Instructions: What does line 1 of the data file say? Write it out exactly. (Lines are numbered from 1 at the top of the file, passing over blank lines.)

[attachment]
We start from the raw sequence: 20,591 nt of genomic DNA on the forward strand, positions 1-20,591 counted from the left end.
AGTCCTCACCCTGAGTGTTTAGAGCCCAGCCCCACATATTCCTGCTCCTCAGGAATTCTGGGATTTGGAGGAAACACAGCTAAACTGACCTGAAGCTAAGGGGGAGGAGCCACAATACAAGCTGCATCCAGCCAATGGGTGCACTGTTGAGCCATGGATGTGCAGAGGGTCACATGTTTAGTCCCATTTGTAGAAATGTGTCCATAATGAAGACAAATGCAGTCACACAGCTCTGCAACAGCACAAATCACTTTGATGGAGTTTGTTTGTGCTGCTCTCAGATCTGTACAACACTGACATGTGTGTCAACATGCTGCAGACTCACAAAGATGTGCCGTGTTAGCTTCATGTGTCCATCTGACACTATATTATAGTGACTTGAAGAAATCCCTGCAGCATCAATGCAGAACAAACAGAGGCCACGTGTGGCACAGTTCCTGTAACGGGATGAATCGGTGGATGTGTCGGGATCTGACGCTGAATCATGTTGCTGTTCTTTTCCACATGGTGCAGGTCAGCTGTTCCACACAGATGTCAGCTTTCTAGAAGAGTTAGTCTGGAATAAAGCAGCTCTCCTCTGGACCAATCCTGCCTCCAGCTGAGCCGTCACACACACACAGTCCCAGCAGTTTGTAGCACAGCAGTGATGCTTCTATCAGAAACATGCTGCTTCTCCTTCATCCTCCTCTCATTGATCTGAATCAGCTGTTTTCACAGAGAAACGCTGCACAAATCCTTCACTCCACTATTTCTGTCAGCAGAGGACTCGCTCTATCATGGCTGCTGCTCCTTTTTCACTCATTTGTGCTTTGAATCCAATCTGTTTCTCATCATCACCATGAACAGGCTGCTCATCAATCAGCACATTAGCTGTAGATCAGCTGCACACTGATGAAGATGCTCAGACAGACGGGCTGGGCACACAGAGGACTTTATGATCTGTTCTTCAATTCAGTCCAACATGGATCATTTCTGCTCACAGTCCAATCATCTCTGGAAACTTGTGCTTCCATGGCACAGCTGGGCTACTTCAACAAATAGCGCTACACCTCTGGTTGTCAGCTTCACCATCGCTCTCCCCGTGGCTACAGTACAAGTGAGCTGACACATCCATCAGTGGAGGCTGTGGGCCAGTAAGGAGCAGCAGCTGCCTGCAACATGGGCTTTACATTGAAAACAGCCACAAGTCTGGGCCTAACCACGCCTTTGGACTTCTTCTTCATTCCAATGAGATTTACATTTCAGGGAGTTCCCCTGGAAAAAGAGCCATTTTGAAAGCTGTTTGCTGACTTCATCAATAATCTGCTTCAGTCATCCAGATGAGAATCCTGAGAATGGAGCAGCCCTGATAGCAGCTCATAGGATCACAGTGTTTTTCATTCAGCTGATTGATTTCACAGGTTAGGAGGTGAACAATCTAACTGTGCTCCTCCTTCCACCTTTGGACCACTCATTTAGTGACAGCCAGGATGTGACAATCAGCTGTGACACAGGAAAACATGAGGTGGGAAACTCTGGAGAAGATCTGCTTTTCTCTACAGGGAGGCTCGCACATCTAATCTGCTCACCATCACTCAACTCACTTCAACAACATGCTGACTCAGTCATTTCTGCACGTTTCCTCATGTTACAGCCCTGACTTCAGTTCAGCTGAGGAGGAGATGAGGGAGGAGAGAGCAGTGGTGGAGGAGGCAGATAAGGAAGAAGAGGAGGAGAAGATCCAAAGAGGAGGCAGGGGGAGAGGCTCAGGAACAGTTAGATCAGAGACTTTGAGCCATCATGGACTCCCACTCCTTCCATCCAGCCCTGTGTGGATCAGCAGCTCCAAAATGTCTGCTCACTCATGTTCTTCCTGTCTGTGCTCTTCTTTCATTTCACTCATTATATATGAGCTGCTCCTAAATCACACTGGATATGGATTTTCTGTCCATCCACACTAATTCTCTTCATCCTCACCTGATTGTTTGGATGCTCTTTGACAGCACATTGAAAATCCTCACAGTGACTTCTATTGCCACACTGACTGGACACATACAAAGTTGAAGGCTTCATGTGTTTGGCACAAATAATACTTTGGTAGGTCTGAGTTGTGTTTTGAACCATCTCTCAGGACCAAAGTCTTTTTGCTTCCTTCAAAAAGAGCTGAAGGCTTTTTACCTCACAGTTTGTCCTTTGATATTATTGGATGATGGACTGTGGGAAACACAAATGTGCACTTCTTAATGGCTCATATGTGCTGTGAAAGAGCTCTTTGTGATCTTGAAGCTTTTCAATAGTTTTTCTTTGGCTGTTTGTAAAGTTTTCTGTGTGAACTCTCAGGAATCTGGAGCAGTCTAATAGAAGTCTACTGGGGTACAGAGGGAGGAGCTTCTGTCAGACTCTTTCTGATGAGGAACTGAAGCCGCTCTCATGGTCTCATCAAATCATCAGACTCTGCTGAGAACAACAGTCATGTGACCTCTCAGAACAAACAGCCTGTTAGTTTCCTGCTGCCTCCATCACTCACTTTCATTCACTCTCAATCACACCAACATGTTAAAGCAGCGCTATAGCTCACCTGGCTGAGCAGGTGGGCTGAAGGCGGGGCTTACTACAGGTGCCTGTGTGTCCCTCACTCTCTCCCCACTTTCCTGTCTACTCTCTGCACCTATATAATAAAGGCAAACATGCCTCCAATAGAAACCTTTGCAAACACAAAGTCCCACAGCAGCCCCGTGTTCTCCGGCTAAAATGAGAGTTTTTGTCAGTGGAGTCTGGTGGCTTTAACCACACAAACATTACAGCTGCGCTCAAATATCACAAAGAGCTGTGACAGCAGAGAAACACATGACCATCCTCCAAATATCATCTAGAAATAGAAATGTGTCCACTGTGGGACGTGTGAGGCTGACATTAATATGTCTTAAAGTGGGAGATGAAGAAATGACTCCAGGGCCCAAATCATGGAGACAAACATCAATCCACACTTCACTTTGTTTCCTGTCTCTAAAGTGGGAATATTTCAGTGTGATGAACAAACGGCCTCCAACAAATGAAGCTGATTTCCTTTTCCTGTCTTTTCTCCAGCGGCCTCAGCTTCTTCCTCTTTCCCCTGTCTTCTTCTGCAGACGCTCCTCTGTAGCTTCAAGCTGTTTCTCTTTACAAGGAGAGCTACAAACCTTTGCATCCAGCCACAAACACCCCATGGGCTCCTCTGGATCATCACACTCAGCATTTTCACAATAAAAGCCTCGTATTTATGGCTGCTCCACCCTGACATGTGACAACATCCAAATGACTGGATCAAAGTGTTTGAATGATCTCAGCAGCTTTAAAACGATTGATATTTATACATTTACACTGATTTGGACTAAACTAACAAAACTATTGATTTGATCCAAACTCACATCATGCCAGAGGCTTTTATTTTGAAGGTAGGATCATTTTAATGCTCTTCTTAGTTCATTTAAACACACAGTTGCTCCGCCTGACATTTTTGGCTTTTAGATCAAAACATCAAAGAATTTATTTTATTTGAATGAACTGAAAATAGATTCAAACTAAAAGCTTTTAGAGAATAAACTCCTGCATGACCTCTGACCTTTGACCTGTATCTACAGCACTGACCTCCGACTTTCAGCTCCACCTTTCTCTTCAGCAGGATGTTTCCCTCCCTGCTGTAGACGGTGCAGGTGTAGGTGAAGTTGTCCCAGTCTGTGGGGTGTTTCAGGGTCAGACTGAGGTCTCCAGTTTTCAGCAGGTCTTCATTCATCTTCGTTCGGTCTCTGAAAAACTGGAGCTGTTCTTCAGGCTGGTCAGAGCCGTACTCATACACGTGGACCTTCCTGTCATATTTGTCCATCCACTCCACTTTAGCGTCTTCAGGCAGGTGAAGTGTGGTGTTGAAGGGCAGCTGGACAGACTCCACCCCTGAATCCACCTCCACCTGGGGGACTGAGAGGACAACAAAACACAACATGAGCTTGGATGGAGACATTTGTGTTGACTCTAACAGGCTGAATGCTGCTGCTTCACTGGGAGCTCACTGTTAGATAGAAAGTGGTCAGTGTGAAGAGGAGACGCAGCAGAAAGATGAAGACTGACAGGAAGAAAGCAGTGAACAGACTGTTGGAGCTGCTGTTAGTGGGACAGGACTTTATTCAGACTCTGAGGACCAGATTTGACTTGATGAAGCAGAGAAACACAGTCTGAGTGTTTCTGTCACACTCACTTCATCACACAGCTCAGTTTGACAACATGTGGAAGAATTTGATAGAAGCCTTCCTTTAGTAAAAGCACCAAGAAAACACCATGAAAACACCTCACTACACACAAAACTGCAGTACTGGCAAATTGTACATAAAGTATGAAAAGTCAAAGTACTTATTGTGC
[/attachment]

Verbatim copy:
We start from the raw sequence: 20,591 nt of genomic DNA on the forward strand, positions 1-20,591 counted from the left end.